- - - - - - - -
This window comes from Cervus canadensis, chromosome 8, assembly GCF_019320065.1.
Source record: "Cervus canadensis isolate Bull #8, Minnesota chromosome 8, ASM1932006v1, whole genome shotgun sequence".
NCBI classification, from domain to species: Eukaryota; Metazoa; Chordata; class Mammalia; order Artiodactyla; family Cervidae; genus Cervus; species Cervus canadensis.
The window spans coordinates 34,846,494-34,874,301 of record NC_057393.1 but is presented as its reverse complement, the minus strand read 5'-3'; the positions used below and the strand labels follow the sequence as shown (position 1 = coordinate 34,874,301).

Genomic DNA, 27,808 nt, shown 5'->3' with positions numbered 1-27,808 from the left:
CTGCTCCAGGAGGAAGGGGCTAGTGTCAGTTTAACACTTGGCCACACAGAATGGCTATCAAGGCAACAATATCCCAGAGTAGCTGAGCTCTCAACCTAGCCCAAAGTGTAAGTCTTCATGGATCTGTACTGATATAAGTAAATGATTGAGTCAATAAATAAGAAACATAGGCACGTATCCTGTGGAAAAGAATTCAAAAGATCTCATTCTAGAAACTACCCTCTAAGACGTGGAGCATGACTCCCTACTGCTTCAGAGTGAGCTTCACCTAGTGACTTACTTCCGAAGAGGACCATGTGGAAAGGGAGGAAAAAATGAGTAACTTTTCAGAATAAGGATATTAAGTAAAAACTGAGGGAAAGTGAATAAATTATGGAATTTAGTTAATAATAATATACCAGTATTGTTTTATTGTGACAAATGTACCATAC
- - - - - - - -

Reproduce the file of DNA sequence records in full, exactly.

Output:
This window comes from Cervus canadensis, chromosome 8, assembly GCF_019320065.1.
Source record: "Cervus canadensis isolate Bull #8, Minnesota chromosome 8, ASM1932006v1, whole genome shotgun sequence".
NCBI classification, from domain to species: Eukaryota; Metazoa; Chordata; class Mammalia; order Artiodactyla; family Cervidae; genus Cervus; species Cervus canadensis.
The window spans coordinates 34,846,494-34,874,301 of record NC_057393.1 but is presented as its reverse complement, the minus strand read 5'-3'; the positions used below and the strand labels follow the sequence as shown (position 1 = coordinate 34,874,301).

Genomic DNA, 27,808 nt, shown 5'->3' with positions numbered 1-27,808 from the left:
CTGCTCCAGGAGGAAGGGGCTAGTGTCAGTTTAACACTTGGCCACACAGAATGGCTATCAAGGCAACAATATCCCAGAGTAGCTGAGCTCTCAACCTAGCCCAAAGTGTAAGTCTTCATGGATCTGTACTGATATAAGTAAATGATTGAGTCAATAAATAAGAAACATAGGCACGTATCCTGTGGAAAAGAATTCAAAAGATCTCATTCTAGAAACTACCCTCTAAGACGTGGAGCATGACTCCCTACTGCTTCAGAGTGAGCTTCACCTAGTGACTTACTTCCGAAGAGGACCATGTGGAAAGGGAGGAAAAAATGAGTAACTTTTCAGAATAAGGATATTAAGTAAAAACTGAGGGAAAGTGAATAAATTATGGAATTTAGTTAATAATAATATACCAGTATTGTTTTATTGTGACAAATGTACCATAC